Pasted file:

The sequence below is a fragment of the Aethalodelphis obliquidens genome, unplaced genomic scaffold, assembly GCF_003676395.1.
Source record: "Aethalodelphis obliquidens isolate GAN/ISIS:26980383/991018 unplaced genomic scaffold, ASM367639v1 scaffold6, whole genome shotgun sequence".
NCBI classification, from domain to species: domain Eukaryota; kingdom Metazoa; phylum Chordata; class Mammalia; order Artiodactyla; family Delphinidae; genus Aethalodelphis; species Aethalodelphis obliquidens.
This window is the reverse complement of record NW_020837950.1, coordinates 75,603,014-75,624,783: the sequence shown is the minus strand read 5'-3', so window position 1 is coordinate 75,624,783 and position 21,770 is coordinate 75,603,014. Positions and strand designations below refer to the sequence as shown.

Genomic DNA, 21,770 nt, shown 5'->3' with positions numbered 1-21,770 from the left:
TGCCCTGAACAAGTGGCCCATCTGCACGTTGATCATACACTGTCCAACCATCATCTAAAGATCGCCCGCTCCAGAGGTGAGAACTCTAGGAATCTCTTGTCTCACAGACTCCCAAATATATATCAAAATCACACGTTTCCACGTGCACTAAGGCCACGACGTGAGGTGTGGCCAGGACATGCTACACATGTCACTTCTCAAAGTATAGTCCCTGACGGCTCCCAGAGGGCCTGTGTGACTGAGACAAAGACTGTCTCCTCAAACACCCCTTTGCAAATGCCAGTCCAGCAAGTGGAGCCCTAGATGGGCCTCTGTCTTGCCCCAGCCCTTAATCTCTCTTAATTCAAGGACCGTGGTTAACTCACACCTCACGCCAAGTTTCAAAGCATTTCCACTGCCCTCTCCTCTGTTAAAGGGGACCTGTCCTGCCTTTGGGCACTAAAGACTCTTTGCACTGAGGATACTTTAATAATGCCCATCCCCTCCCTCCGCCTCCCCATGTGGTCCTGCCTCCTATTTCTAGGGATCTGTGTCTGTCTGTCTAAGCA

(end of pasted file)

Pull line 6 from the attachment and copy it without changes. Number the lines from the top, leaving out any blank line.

TGCCCTGAACAAGTGGCCCATCTGCACGTTGATCATACACTGTCCAACCATCATCTAAAGATCGCCCGCTCCAGAGGTGAGAACTCTAGGAATCTCTTGTCTCACAGACTCCCAAATATATATCAAAATCACACGTTTCCACGTGCACTAAGGCCACGACGTGAGGTGTGGCCAGGACATGCTACACATGTCACTTCTCAAAGTATAGTCCCTGACGGCTCCCAGAGGGCCTGTGTGACTGAGACAAAGACTGTCTCCTCAAACACCCCTTTGCAAATGCCAGTCCAGCAAGTGGAGCCCTAGATGGGCCTCTGTCTTGCCCCAGCCCTTAATCTCTCTTAATTCAAGGACCGTGGTTAACTCACACCTCACGCCAAGTTTCAAAGCATTTCCACTGCCCTCTCCTCTGTTAAAGGGGACCTGTCCTGCCTTTGGGCACTAAAGACTCTTTGCACTGAGGATACTTTAATAATGCCCATCCCCTCCCTCCGCCTCCCCATGTGGTCCTGCCTCCTATTTCTAGGGATCTGTGTCTGTCTGTCTAAGCA